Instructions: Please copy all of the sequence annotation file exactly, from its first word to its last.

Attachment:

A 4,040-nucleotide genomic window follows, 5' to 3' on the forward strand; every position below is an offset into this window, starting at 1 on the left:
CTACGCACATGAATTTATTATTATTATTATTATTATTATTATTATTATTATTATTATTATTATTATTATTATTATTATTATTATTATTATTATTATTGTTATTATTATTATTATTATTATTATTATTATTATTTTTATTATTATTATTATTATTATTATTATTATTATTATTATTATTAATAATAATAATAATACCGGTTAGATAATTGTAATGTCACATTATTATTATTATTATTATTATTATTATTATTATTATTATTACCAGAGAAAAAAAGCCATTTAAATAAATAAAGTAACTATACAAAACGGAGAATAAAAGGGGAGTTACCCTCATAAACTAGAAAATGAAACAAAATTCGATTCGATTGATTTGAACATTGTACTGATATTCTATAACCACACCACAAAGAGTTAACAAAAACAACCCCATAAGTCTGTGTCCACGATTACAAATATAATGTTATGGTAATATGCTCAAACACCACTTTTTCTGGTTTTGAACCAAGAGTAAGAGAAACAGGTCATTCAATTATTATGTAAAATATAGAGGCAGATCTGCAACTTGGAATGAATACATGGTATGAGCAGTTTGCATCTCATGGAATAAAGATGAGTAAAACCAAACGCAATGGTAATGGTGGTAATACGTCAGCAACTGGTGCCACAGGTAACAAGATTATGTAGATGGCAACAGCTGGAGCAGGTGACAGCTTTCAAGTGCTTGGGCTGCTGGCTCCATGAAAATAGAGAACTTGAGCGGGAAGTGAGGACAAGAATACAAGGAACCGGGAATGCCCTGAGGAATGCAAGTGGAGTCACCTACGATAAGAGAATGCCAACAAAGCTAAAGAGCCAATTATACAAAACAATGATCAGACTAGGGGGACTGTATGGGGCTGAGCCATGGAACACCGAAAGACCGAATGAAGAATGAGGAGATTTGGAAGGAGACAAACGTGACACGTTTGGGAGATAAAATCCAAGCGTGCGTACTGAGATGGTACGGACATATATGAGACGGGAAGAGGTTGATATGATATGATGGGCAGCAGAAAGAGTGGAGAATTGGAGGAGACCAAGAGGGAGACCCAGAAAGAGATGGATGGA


A 4,040-nucleotide genomic window follows, 5' to 3' on the forward strand; every position below is an offset into this window, starting at 1 on the left:
CTACGCACATGAATTTATTATTATTATTATTATTATTATTATTATTATTATTATTATTATTATTATTATTATTATTATTATTATTATTATTATTATTGTTATTATTATTATTATTATTATTATTATTATTATTTTTATTATTATTATTATTATTATTATTATTATTATTATTATTATTAATAATAATAATAATACCGGTTAGATAATTGTAATGTCACATTATTATTATTATTATTATTATTATTATTATTATTATTATTACCAGAGAAAAAAAGCCATTTAAATAAATAAAGTAACTATACAAAACGGAGAATAAAAGGGGAGTTACCCTCATAAACTAGAAAATGAAACAAAATTCGATTCGATTGATTTGAACATTGTACTGATATTCTATAACCACACCACAAAGAGTTAACAAAAACAACCCCATAAGTCTGTGTCCACGATTACAAATATAATGTTATGGTAATATGCTCAAACACCACTTTTTCTGGTTTTGAACCAAGAGTAAGAGAAACAGGTCATTCAATTATTATGTAAAATATAGAGGCAGATCTGCAACTTGGAATGAATACATGGTATGAGCAGTTTGCATCTCATGGAATAAAGATGAGTAAAACCAAACGCAATGGTAATGGTGGTAATACGTCAGCAACTGGTGCCACAGGTAACAAGATTATGTAGATGGCAACAGCTGGAGCAGGTGACAGCTTTCAAGTGCTTGGGCTGCTGGCTCCATGAAAATAGAGAACTTGAGCGGGAAGTGAGGACAAGAATACAAGGAACCGGGAATGCCCTGAGGAATGCAAGTGGAGTCACCTACGATAAGAGAATGCCAACAAAGCTAAAGAGCCAATTATACAAAACAATGATCAGACTAGGGGGACTGTATGGGGCTGAGCCATGGAACACCGAAAGACCGAATGAAGAATGAGGAGATTTGGAAGGAGACAAACGTGACACGTTTGGGAGATAAAATCCAAGCGTGCGTACTGAGATGGTACGGACATATATGAGACGGGAAGAGGTTGATATGATATGATGGGCAGCAGAAAGAGTGGAGAATTGGAGGAGACCAAGAGGGAGACCCAGAAAGAGATGGATGGA